Thursday, June 24, 2010

Bonds: Avoid the next great bubble

“Fueled by a combination of fear and greed. ” That is how describes the bond market bubble. According to

A projected $380 billion will pour into bond funds this year, more than went into domestic stock funds in the past decade. That's on top of a record $376 billion last year. All this money flowing in has made bonds very expensive.

It's true that bonds are less volatile than stocks. But in fact they lose money just as often as equities do. "I don't think the public understands they can lose money in bond funds," says James Swanson, chief investment strategist at MFS, an asset-management firm in Boston.

So that's the fear part. The greed part comes from an entirely different group of people: safety-loving folks who normally park their money in cash, such as bank savings accounts, CDs, or money-market funds. Fed up with the meager interest rates those accounts are paying these days -- the average taxable money-market fund yields 0.03% -- they're venturing into short-term bond funds to eke out a bit more yield.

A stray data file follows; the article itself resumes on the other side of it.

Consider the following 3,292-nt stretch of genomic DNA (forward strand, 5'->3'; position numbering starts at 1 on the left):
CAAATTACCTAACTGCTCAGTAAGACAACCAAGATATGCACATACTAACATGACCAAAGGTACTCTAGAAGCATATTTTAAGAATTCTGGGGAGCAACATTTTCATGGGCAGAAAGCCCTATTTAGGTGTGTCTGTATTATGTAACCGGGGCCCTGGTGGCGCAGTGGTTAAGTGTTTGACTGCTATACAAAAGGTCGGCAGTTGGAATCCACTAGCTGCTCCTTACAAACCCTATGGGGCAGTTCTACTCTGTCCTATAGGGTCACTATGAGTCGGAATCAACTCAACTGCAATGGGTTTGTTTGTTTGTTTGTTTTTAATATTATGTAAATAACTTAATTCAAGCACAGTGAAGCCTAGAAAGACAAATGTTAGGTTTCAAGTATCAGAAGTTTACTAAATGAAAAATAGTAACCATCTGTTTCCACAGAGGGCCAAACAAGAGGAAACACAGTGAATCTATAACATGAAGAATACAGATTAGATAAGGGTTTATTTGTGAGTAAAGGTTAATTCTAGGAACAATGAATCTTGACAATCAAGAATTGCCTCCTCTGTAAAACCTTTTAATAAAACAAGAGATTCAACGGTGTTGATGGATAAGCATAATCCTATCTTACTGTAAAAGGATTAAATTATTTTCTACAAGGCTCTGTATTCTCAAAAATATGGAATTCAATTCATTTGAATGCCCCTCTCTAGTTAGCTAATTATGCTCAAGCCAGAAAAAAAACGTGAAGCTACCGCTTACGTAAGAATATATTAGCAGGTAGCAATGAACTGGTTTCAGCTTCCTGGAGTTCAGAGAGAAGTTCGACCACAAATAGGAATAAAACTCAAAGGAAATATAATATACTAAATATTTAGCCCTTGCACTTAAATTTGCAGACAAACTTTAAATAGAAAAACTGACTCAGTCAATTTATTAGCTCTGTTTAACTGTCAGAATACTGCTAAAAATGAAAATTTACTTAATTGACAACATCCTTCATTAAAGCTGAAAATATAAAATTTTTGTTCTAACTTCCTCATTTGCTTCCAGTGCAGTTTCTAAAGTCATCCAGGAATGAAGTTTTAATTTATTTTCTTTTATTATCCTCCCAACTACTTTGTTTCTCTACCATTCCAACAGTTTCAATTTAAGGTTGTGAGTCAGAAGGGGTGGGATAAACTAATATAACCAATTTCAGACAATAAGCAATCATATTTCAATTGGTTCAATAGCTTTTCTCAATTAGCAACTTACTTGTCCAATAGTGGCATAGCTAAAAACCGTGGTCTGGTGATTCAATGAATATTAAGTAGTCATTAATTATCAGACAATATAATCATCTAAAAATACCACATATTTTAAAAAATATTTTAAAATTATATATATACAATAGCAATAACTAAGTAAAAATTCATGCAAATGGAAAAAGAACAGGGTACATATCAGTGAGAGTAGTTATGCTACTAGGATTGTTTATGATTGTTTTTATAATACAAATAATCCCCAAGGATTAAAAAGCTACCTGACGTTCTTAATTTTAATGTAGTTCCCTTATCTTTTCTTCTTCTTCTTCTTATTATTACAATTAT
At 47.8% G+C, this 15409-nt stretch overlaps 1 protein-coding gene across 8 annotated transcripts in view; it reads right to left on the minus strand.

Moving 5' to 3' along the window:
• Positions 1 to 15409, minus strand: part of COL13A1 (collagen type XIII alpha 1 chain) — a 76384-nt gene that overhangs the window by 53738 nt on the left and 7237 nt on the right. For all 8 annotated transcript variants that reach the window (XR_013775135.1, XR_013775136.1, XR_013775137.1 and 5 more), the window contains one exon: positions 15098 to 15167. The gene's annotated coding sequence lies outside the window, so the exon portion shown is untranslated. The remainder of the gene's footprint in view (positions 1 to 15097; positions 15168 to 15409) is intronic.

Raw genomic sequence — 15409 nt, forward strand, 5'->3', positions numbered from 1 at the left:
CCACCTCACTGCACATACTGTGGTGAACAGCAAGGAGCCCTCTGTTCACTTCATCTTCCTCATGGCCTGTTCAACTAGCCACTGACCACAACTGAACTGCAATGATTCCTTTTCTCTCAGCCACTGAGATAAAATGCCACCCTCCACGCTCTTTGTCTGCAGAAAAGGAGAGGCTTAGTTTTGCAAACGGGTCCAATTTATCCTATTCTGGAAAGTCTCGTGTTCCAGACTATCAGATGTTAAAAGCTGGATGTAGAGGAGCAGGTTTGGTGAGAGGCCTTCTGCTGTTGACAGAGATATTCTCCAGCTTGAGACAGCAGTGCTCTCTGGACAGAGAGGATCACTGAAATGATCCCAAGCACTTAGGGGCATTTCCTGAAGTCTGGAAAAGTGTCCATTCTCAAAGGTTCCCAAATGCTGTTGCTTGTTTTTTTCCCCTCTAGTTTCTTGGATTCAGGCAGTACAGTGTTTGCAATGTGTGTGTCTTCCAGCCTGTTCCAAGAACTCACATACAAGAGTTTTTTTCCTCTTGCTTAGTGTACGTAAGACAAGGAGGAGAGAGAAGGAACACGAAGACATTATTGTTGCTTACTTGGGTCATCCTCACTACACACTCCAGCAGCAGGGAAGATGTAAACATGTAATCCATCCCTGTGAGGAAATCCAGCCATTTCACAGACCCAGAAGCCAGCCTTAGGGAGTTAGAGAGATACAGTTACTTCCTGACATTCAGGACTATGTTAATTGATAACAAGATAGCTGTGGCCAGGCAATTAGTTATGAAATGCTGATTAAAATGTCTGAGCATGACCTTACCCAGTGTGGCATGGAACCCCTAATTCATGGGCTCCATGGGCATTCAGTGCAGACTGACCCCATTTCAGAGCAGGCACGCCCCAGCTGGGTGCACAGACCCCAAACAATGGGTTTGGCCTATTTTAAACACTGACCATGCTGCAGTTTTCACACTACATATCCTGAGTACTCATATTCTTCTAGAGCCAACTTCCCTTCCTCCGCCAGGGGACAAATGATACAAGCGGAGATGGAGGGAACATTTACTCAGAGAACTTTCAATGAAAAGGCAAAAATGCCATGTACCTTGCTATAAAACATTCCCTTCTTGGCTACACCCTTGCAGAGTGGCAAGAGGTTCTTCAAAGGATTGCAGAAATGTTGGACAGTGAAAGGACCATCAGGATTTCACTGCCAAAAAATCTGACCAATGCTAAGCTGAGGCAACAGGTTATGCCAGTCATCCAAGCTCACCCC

Why the bubble could burst

One part of the bubble is already leaking air: long-term government bond funds. Because they invest in super-safe U.S. Treasuries and other forms of government-backed debt, they were a popular place to hide during the mortgage meltdown.

But when the economy began improving and rates on 10-year Treasuries began rising (from about 2% at the end of 2008 to as high as 4% in April before slipping to 3.3% today), these funds started suffering. In fact, the Vanguard long-term Treasury bond fund fell 12% in 2009 and, despite the recent run up in Treasury securities, is still down 5% since the end of 2008.

Experts say that's just the beginning. Read about the major factors that could harm bonds further here.

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